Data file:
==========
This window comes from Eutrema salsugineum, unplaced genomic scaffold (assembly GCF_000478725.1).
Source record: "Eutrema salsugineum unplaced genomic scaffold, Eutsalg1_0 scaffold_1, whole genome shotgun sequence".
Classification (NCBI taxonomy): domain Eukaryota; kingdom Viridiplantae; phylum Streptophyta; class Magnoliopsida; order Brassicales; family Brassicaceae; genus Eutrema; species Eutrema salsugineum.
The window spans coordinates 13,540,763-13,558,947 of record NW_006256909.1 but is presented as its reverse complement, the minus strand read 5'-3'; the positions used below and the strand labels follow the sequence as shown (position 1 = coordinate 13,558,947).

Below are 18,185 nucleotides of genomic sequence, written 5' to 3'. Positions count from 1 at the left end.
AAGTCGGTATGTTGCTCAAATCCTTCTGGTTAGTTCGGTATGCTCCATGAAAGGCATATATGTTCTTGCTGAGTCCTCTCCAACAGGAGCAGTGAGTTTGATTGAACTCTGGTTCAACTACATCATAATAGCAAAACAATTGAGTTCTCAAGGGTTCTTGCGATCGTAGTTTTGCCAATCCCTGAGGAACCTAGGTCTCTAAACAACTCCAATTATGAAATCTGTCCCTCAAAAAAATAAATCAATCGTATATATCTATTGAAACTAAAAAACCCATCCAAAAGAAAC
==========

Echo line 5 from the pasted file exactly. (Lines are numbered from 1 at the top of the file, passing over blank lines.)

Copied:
Below are 18,185 nucleotides of genomic sequence, written 5' to 3'. Positions count from 1 at the left end.